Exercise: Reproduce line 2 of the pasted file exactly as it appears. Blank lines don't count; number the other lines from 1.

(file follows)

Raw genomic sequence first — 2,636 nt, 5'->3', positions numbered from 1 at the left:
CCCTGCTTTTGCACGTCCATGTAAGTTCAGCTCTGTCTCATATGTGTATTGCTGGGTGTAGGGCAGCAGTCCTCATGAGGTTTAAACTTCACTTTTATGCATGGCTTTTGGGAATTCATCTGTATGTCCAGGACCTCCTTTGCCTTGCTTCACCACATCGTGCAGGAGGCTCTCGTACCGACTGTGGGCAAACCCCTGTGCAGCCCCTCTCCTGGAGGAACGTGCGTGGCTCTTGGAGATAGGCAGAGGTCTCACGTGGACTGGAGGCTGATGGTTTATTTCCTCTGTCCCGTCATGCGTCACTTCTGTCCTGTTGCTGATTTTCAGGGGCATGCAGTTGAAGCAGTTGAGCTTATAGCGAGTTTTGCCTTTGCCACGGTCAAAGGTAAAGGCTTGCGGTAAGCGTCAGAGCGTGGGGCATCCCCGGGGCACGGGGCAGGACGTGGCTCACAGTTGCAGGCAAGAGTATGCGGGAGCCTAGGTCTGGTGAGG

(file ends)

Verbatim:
CCCTGCTTTTGCACGTCCATGTAAGTTCAGCTCTGTCTCATATGTGTATTGCTGGGTGTAGGGCAGCAGTCCTCATGAGGTTTAAACTTCACTTTTATGCATGGCTTTTGGGAATTCATCTGTATGTCCAGGACCTCCTTTGCCTTGCTTCACCACATCGTGCAGGAGGCTCTCGTACCGACTGTGGGCAAACCCCTGTGCAGCCCCTCTCCTGGAGGAACGTGCGTGGCTCTTGGAGATAGGCAGAGGTCTCACGTGGACTGGAGGCTGATGGTTTATTTCCTCTGTCCCGTCATGCGTCACTTCTGTCCTGTTGCTGATTTTCAGGGGCATGCAGTTGAAGCAGTTGAGCTTATAGCGAGTTTTGCCTTTGCCACGGTCAAAGGTAAAGGCTTGCGGTAAGCGTCAGAGCGTGGGGCATCCCCGGGGCACGGGGCAGGACGTGGCTCACAGTTGCAGGCAAGAGTATGCGGGAGCCTAGGTCTGGTGAGG